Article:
Pluck and Tenacity: How five private schools in Ohio have adapted to vouchers

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Roughly 30,000 kids in Ohio take advantage of a publicly funded voucher (or “scholarship”). But as students flee public schools for private ones, how does life change for the private schools that take voucher kids? Can private schools coexist with a publicly-funded voucher program? Can they adapt as they educate more students from disadvantaged backgrounds?

This new report from the Fordham Institute digs into these questions. Our study finds that, yes, voucher programs are changing private schools. But at the same time, these private schools are bravely—even heroically—adapting to such changes.

Written by Ellen Belcher, former editor at the Dayton Daily News and an award-winning journalist, Pluck and Tenacity delivers a candid view of life in private schools that take voucher kids. For this report, Ellen traveled across Ohio, visiting five schools: Three are Catholic—Immaculate Conception in Dayton, Saint Martin de Porres in Cleveland, and St. Patrick of Heatherdowns in Toledo—and two are evangelical—Eden Grove in Cincinnati and Youngstown Christian School.

The case studies yield seven key takeaways about private “voucher schools”:

  1. They are relentlessly mission oriented, and vouchers help support their missions
  2. These private schools have kept their distinctive values (e.g., behavioral standards, religious practices)
  3. The schools have become more diverse
  4. As they welcome more students who are far behind academically, these schools set high standards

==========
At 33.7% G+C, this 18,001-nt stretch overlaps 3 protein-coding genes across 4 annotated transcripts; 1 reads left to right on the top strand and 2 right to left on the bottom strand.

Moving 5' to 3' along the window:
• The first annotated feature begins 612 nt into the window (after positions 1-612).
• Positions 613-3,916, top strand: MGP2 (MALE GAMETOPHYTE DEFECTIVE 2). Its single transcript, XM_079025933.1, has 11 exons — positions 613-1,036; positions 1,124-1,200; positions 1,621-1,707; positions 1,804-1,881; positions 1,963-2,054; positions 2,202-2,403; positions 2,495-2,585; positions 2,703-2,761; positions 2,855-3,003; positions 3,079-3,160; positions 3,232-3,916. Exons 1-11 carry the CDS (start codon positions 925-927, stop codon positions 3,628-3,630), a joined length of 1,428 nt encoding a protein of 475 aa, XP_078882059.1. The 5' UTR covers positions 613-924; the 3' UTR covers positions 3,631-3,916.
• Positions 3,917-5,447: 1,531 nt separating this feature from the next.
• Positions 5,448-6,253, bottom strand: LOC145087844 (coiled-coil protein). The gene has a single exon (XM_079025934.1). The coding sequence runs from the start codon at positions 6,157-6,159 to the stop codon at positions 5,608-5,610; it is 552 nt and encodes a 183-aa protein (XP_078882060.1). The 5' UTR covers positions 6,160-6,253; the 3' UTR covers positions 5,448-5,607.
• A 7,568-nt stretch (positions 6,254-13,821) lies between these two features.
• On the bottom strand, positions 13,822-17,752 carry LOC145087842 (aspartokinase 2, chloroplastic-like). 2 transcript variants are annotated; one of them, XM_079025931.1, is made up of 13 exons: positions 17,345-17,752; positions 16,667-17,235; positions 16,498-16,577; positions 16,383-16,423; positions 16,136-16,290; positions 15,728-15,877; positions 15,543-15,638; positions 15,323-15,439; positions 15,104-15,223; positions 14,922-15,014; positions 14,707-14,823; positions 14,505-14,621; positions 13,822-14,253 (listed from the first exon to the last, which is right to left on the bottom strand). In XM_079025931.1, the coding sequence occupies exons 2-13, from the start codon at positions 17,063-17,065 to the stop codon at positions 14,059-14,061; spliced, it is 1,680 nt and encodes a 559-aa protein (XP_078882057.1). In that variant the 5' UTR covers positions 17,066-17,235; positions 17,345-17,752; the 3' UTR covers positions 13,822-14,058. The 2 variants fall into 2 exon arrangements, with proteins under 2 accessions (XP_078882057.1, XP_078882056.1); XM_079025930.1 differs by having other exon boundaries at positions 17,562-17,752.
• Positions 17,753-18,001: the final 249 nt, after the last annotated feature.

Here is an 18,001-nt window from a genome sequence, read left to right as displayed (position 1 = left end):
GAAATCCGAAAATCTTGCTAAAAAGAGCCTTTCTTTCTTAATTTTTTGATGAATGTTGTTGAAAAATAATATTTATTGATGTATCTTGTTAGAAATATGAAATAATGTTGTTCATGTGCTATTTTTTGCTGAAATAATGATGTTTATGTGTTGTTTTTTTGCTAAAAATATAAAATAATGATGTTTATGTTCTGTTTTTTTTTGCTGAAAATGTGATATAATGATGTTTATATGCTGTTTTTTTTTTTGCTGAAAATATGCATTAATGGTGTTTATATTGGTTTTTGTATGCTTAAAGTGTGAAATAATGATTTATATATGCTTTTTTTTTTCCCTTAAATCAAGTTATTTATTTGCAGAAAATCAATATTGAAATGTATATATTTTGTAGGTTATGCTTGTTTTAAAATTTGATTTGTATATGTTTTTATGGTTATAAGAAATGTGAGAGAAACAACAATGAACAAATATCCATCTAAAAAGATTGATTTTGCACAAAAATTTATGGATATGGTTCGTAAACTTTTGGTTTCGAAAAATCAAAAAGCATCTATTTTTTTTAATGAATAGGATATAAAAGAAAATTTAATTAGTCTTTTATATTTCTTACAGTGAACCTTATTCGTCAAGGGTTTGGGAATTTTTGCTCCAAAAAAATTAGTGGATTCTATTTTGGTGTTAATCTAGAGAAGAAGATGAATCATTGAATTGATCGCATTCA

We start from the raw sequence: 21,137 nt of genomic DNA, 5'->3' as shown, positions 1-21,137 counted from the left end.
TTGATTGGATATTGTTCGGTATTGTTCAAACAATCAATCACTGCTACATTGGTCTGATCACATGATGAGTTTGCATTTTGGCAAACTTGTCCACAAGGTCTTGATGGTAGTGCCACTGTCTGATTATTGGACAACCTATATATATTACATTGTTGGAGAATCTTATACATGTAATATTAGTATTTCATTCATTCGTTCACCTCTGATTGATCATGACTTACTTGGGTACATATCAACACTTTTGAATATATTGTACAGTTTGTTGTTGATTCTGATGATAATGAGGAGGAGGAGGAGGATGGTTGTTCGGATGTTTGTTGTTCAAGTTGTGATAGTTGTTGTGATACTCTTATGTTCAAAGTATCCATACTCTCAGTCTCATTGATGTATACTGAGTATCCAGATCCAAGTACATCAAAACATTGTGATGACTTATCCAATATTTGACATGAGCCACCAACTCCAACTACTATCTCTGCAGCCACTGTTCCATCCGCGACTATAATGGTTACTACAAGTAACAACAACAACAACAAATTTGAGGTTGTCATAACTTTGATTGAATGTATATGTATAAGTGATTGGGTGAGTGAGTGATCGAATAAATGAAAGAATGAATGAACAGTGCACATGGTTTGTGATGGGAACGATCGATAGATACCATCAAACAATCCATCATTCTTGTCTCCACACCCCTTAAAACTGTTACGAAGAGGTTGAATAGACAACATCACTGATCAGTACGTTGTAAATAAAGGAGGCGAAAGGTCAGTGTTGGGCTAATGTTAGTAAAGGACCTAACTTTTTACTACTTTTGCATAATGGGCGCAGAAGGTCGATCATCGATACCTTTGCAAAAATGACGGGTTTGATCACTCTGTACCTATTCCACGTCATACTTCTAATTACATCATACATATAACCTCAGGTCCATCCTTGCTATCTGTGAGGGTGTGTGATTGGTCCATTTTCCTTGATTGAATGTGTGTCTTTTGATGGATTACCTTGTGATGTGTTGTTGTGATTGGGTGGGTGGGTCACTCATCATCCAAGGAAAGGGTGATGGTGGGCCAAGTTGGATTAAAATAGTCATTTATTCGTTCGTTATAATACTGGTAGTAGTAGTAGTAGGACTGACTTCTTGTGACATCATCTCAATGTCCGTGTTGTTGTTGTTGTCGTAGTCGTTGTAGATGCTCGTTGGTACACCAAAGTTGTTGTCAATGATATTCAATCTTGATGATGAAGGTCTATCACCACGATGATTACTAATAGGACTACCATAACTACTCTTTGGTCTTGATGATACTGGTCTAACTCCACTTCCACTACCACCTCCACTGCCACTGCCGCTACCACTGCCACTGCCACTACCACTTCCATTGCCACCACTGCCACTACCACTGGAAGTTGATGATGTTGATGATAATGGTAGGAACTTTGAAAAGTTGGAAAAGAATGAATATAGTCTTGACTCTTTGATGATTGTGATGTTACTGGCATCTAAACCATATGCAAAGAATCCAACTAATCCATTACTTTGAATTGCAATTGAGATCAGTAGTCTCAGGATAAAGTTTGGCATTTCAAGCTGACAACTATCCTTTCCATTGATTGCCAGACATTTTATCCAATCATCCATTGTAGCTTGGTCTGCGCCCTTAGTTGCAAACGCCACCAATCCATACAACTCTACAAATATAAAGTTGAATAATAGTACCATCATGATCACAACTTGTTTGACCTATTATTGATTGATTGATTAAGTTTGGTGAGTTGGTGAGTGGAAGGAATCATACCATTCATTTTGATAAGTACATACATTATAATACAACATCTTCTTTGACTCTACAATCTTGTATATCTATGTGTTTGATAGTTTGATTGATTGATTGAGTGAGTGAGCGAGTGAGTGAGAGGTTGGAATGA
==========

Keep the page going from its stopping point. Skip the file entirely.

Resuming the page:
5. The schools worry—even agonize—about their academic quality
  6. Financial realities factor into the schools’ decisions to take voucher students
  7. None of the schools objected to state testing requirements.

For policymakers, this report should prompt clear thinking about how to strengthen voucher programs. As our research shows, some private schools are teetering financially, which is one (but not the only) reason lawmakers should consider boosting the per-pupil voucher amount. At the same time, if states make substantial public investments in private-school options, taxpayers have every reason to expect strong student outcomes. The good news is that private schools seem to understand the need for academic accountability and transparency when participating in voucher programs.

On January 30, 2014, we convened a group of school leaders in Columbus to discuss the report's findings. Click on the image below to watch the video of that event:

Private Schools, Public Vouchers - School Leaders Panel

We also convened a group of education policy leaders to discuss the report's implications. Click on the image below to watch the video of that event:

Private Schools, Public Vouchers - Policy Leaders Panel

Correction (3/10/14): The report's title pages have been updated to attribute authorship of the Executive Summary.


If you have questions about the book, please email Aaron Churchill.